This little work,' the author says, 'was originally announced under the illustrative title of “Doctors, Drugs, and Drink,'' because, in simple truth, these words denote the proper and peculiar subjects to be discussed.' 'I mean to prove,' he adds, “and I think I shall prove, three things:- First, that doctors are not authoritative teachers; second,
grimly sitting down on him. There are, indeed, several points on which Sir Charles, set right by Professor Kirk, will have to revise his conclusions.
Notes on Epidemics: For the Use of the
Public. By Francis Edmund Anstie, M.D., F.R.C.P., Senior Assistant "Pbysician to the Westminster Hospital. Pp. 179. London: Jackson, Walford, and Hodder, 27, Paternoster Row.
The main object of Dr. Anstie in this work is to supply information to assist the non-medical public to do their part in the work of preventing epidemic diseases. For the purpose,' he says, very justly, of ensuring that early isolation of patients which is absolutely necessary, if infectious diseases are to be cut down at the roots, it is necessary that a knowledge of the value of the principal premonitory symptoms should be widely diffused among the public.' Accordingly, he has endeavoured to supply this need in the work before us, and has done it in a brief yet very intelligible manner.
· As far as possible,' he adds, the descriptions have been limited to simple physical facts, and I have gladly availed myself of one important set of phenomena which especially bear this character---namely, the changes of animal temperature as tested by the thermometer, which have lately been found to furnish most valuable information.'
In the four chapters of this useful little book, Dr. Anstie, after preliminary remarks, gives a very clear account of the premonitory symptoms of epidemic diseases; he describes with careful discrimination the fevers of destitution, relapsing fever and typhus; then the epidemic diseases, typhoid fever, cholera, and epidemic diarrhea, which are dependent on ipsanitary conditions not including destitution; and, lastly, the infectious epidemics which are comparatively independent of defective sanitary arrangements. He offers the public no advice as to the medical treatment of these various diseases, leaving that to be done by the physician when called in; but in endeavouring to place in their hands a simple and perspicacious account of the various maladies, he has produced a little book which we can recommend as of great value to such as find it desirable to be able to distinguish between different epidemics as they arise in the household.
that drugs are not the valuable curatives acceptance amongst the public had its they are supposed to be ; third, that aim been limited to this. It is intoxicating drink is neither food nor in applying himself to bis third point, physic; but, on the contrary, is hurtful -that intoxicating drink is neither both in health and disease.'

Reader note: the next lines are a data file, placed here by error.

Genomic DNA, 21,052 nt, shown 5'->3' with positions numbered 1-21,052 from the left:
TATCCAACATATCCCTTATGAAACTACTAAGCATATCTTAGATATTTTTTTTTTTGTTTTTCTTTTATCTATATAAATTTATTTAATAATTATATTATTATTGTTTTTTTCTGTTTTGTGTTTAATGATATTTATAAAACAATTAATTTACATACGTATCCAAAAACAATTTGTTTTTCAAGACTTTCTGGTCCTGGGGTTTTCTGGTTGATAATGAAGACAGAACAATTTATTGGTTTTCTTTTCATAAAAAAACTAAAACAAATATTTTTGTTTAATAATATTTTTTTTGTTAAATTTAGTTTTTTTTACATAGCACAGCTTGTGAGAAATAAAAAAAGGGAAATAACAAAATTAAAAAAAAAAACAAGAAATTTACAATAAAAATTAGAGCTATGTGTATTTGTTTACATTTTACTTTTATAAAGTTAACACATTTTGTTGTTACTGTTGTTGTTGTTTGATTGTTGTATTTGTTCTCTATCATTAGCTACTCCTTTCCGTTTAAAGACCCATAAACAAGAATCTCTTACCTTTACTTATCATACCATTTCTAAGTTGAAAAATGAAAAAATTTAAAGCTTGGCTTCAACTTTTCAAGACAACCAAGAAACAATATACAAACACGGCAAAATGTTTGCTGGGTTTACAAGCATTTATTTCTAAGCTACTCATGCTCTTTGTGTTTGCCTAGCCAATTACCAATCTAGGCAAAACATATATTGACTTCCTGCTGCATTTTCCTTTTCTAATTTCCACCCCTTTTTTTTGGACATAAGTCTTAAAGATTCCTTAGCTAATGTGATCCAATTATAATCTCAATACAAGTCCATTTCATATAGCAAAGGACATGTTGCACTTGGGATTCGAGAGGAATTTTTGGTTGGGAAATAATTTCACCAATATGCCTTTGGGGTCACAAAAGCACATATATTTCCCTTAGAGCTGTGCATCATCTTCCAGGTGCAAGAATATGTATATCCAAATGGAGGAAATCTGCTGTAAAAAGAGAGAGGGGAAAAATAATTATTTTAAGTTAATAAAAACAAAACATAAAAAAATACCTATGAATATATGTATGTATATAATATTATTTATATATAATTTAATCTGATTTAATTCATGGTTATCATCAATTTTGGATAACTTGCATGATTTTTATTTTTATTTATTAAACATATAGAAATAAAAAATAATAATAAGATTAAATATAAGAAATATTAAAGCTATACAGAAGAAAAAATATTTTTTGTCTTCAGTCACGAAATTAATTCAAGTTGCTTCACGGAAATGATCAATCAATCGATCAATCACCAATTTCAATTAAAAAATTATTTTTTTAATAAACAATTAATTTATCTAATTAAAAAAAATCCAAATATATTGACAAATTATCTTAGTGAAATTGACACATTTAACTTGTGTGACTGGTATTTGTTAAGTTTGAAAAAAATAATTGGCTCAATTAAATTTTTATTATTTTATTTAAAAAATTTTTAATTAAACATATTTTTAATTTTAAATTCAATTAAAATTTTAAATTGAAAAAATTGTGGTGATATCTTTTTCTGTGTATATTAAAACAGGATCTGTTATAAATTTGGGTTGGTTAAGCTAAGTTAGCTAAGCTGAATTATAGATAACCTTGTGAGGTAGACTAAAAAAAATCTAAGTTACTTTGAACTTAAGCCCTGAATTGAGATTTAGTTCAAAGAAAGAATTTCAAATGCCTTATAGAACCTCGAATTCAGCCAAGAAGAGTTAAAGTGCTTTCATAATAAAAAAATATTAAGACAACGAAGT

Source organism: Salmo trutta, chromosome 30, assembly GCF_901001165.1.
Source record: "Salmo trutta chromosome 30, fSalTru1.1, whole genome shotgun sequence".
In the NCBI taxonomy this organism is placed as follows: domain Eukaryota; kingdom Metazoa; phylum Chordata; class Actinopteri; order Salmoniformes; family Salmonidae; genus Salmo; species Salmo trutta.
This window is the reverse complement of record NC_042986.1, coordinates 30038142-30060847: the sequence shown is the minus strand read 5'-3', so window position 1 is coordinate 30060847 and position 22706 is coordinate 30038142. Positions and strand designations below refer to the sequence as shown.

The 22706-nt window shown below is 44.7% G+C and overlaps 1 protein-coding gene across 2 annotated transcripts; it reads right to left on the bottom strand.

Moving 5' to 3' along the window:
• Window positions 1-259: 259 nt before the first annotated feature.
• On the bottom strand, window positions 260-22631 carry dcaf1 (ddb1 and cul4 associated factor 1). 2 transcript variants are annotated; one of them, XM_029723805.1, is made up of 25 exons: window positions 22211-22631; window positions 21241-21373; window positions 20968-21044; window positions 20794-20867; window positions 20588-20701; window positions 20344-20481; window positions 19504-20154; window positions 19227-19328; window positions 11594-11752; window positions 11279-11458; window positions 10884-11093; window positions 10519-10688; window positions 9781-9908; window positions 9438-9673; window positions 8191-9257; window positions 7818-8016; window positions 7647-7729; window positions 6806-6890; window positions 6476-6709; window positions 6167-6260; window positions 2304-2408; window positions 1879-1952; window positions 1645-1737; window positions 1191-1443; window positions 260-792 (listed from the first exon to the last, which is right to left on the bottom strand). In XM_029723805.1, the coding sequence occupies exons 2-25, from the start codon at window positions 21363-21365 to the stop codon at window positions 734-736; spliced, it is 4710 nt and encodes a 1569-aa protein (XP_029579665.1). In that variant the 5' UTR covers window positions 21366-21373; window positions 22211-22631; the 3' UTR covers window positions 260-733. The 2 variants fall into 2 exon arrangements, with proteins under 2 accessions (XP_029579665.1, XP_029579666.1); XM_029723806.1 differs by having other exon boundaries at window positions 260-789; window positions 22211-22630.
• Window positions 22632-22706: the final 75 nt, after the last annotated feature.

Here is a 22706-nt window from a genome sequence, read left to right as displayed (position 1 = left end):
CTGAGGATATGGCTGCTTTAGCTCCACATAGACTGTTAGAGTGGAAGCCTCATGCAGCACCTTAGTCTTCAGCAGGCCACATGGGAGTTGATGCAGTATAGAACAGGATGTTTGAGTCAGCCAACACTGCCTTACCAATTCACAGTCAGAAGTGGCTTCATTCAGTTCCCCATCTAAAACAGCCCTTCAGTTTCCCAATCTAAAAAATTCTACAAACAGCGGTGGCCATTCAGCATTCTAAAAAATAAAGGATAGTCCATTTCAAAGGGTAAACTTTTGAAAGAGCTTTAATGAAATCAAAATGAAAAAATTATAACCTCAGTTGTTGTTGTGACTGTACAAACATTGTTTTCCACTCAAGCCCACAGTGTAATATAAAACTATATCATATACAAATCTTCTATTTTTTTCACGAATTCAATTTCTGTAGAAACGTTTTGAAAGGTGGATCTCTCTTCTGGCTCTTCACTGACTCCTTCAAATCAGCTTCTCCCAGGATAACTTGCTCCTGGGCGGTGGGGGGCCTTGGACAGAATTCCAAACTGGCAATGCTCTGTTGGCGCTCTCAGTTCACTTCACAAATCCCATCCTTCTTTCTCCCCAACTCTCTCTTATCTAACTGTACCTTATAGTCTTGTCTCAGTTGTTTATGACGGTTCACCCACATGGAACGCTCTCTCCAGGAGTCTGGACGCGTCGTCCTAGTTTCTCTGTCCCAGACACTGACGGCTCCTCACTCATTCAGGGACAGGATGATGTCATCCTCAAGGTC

food nor physic, that Dr. Lees signally In his preface, Dr. Lees further ex. merits the gratitude of the public. He plains that he has written these chapters ransacks the whole world of illustration in the interest of the great Tempe- to assist his great argument; he detects rance Reform, after exercising much lurking antagonists, or challenges open patience, and even painful reticence, in ones, in all manner of authors; be cuts the hope that the medical profession and thrusts at them with bright, sarcastic would break the bonds of convention, blade and point; and he so elaborately and speak and act as freely and patrioti- reasons out his position, that the reader, cally on the question of drinking as however much inclined to fancy that they had done on sanitary reform. With alcohol must be good physic at any rate, half-a-dozen brilliant exceptions, he if it is not food, will find this fancy of says, he bas been bitterly disappointed. bis inclined to take its wings and fly Complaints are continually reaching away, leaving room for revised conclus him from every part of Great Britain sions to occupy its place. The work, and Ireland, from India, Africa, Aus- we have no doubt, will do very much tralia, and North America, that the good in fortifying the temperance public drink is chiefly sustained by medical against the interested or mistaken preopinions, and that weak-minded tem- scription of alcohol by medical men. perance people are being seduced from their practice, often to their utter Footsteps of a Prodigal; or, Friendly ruin, by the careless or the insistent Advice to Young Men. By William prescription of intoxicating physic. • G. Pascoe. London : Elliot Stock, Hence this book. 'I could no longer 62, Paternoster Row. decline,' he adds, 'to meet this disastrous evil, or refuse to assail the The parable of the Prodigal Son, as three-fold superstition in which it is commonly understood, is here made the entrencbed; especially when the tem- basis of a series of eight lectures to perance societies that solicited me to
young men. The author says he has publish the work also enabled me to do not written for theologians, but with an so effectually by their guarantee of earnest desire to bring out and apply twenty thousand copies.'